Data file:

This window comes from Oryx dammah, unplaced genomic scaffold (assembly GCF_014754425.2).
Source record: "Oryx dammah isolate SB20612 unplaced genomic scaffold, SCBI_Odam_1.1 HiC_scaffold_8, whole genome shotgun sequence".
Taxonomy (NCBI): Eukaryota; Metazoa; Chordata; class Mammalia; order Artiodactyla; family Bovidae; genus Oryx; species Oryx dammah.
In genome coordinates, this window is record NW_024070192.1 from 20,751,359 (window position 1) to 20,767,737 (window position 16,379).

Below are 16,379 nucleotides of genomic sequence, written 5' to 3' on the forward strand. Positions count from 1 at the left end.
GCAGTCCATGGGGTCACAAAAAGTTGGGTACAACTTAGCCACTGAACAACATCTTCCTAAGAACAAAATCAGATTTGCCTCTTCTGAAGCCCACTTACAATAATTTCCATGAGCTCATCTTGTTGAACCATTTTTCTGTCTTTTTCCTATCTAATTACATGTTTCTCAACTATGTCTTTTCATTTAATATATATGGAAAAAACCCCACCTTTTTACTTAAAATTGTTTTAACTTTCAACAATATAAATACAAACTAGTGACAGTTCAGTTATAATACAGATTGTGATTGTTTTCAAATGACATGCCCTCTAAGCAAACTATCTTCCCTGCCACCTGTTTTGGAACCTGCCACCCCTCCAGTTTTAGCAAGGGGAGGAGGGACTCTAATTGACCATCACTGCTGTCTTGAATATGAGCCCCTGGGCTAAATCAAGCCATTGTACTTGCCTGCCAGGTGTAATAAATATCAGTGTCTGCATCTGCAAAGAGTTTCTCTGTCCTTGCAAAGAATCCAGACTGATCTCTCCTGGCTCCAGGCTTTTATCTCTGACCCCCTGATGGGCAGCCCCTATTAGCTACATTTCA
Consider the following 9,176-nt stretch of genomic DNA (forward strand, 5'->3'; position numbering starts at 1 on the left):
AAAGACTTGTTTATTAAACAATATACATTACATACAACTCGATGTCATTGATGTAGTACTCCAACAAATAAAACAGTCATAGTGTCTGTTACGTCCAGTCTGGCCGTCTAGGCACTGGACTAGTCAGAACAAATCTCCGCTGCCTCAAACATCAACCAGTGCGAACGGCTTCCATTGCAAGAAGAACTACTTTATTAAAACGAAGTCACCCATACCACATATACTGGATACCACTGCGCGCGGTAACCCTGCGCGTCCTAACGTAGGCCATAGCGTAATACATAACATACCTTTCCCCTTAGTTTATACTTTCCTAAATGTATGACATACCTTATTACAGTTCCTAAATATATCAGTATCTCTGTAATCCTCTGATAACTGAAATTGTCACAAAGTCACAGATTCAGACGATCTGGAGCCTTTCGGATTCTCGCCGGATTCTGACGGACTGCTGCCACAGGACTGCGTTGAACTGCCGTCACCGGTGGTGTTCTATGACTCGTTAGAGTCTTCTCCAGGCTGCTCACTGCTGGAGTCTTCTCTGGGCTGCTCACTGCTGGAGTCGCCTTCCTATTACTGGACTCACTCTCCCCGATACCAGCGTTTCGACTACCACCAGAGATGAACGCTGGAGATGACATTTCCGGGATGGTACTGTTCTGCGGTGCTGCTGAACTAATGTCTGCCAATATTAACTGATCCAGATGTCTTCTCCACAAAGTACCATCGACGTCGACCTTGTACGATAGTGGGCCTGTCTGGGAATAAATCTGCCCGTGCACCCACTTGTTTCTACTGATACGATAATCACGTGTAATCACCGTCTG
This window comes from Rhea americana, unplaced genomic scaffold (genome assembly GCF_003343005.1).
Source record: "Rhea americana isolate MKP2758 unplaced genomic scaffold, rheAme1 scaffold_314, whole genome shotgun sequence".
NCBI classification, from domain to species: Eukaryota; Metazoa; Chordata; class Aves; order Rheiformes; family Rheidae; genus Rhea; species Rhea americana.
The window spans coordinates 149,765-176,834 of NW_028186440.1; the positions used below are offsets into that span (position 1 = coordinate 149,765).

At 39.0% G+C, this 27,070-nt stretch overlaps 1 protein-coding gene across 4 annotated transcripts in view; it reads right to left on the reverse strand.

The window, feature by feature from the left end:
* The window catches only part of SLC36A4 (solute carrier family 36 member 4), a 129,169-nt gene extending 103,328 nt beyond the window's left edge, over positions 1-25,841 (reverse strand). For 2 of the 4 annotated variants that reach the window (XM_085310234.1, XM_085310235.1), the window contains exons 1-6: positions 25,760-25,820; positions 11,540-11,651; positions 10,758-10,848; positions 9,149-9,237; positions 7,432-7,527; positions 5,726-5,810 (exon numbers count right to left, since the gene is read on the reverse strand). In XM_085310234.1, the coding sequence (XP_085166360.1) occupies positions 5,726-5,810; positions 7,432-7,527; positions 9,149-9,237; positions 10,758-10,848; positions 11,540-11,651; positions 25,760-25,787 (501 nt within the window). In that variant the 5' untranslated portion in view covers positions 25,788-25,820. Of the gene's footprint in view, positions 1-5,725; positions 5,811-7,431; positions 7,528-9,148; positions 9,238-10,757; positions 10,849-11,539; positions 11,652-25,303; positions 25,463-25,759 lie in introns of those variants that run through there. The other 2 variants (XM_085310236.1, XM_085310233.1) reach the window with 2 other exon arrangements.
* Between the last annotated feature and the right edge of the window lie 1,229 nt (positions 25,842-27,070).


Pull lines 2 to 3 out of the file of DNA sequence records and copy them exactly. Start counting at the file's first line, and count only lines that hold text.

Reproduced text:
Source record: "Oryx dammah isolate SB20612 unplaced genomic scaffold, SCBI_Odam_1.1 HiC_scaffold_8, whole genome shotgun sequence".
Taxonomy (NCBI): Eukaryota; Metazoa; Chordata; class Mammalia; order Artiodactyla; family Bovidae; genus Oryx; species Oryx dammah.